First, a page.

I just had enough time to say my good byes and have dinner with my friend Mohammed and his family. (He's the one with the large Mercedes Benz for his 10 year old son, who is small for his age. When asked the boy how he finds the pedals, he said he sits on the edge of the car seat 🤞).
    On the 22 May I moved in at an expat compound here in Jeddah.
    Initially I moved in with the other overlander couple Birgit and Steffen and their 3 children. I enjoyed this livly household and their company very much, but after a few days I had my own house to move in.
    Its a strange world, a parallel universe to Saudi with its western living style and dress codes. There is no need to venture into the foreign, everything you need is here: grocery store, hair dresser and beauty salon, medical services, even a vet and pet store. Several swimming and sport facilities, which I, as smuggled through the security, cannot use , and restaurants, just reopening now.
    I start to comprehend why some westerners can live in those far away countries, without getting to know and understand the local population. Being locked away in those compounds with no connection to the real world.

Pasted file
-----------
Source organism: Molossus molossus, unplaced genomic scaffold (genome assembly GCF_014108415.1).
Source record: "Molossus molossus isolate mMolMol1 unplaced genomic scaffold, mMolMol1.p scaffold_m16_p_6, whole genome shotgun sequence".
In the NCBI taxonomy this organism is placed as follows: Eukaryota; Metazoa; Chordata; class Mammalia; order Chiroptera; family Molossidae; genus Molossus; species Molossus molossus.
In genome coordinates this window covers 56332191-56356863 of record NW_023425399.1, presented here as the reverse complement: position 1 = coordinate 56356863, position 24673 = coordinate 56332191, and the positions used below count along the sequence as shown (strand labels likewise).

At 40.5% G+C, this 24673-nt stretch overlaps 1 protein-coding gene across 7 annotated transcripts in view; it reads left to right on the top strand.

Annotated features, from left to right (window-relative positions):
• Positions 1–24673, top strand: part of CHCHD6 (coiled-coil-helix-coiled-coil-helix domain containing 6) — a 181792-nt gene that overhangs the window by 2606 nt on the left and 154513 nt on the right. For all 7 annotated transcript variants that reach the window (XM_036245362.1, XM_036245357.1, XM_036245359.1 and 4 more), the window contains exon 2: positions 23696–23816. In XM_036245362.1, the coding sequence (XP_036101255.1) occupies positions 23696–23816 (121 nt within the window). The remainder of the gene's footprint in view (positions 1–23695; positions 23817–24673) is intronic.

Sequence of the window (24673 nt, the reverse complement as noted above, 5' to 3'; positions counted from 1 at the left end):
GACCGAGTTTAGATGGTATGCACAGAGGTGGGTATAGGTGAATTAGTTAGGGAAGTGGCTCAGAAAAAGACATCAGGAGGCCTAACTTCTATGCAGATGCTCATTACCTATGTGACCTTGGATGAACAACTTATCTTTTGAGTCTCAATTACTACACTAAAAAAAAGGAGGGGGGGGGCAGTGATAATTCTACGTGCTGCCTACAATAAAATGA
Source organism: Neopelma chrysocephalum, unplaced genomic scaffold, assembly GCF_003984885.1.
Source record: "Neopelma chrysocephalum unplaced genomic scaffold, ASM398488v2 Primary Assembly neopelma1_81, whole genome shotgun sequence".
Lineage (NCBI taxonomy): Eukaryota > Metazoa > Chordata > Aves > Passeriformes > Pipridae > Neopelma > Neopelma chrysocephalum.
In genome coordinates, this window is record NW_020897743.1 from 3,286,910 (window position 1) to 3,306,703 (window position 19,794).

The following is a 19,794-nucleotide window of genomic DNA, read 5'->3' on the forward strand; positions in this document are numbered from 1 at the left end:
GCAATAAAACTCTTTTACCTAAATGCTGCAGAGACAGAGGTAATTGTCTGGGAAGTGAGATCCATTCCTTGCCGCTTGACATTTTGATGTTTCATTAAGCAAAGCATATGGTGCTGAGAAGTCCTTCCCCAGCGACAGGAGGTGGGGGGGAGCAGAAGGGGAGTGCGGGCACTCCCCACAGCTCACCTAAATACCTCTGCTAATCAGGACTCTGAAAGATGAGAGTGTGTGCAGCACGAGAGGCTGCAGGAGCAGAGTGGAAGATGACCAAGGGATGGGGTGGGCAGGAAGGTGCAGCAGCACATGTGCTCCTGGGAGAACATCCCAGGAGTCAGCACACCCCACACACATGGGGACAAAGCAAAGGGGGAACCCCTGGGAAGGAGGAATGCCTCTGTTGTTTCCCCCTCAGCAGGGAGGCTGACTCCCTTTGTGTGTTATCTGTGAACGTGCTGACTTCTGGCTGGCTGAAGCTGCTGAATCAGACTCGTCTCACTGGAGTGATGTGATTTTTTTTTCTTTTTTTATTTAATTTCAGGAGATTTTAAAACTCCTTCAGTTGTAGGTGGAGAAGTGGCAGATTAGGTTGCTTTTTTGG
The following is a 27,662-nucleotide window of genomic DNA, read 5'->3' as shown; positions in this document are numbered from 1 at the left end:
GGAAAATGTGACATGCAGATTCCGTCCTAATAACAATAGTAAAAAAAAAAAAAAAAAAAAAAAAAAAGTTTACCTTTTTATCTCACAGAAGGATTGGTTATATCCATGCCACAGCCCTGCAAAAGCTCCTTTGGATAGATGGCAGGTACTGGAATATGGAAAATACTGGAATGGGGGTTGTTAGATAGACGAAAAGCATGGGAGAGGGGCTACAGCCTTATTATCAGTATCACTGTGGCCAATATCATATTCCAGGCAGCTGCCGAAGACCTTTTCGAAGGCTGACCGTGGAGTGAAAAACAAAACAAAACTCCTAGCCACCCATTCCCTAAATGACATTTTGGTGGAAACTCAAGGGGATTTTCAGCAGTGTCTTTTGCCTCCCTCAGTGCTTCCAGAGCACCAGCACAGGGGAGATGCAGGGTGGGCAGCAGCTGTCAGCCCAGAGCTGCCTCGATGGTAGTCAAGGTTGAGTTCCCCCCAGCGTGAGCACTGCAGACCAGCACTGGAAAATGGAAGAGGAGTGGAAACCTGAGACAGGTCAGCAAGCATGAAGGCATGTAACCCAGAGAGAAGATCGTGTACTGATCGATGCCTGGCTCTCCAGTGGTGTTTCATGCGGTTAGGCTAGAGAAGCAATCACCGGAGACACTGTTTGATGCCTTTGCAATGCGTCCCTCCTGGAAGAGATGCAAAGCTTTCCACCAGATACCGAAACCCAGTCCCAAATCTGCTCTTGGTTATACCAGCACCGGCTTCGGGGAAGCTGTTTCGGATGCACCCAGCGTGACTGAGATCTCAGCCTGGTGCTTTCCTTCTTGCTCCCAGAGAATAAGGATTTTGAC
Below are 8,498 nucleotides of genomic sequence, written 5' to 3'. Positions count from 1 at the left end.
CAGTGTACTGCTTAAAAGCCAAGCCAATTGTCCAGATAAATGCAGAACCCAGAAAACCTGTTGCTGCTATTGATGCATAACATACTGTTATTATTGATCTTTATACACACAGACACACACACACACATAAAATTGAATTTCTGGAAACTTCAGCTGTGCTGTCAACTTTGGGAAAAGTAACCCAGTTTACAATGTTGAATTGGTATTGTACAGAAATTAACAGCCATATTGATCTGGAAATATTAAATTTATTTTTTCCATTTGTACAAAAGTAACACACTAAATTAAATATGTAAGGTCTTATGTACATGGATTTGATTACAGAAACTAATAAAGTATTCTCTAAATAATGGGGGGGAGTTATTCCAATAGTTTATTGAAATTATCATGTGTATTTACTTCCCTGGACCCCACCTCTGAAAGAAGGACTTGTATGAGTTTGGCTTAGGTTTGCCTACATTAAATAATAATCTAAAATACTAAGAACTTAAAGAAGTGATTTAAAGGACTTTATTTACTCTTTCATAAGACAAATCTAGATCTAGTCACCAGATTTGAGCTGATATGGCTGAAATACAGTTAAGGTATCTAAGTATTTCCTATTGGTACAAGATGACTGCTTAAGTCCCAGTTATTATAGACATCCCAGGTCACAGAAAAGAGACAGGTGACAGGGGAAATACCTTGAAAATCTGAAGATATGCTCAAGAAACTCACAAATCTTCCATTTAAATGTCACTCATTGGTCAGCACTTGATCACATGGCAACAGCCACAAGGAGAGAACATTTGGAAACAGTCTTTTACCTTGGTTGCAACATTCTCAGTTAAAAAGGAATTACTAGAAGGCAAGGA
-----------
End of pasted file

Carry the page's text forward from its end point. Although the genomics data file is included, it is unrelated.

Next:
On one hand I am happy to be here, being able again to speak with people, and have some like minded people around me, but I miss Saudi, its charm, its people, the many smiles and friendly words, the chaos. Once I have Lola again, we can continue to venture out. If it just wasn't so hot, but afterall heat has been invented by the Saudis.
    Even though it urges me to get travelling again, I already dread the day I have to leave the Orient behind.
    One day shortly after arriving in Jeddah, the dapper Major rings me, asking if I could send a voice mail to the Emir, praising the services I have received by the DG. Well I don't mind adding an Emir to my phone contacts; the next stop then will be the King, and after that Allah, but him I let rather wait a while. Later I wished I wouldn't have followed that request so promptly, as this lead the DG to forget all about my repairs that he promised to complete. But in the end I had some other nice people finding the right man for the job.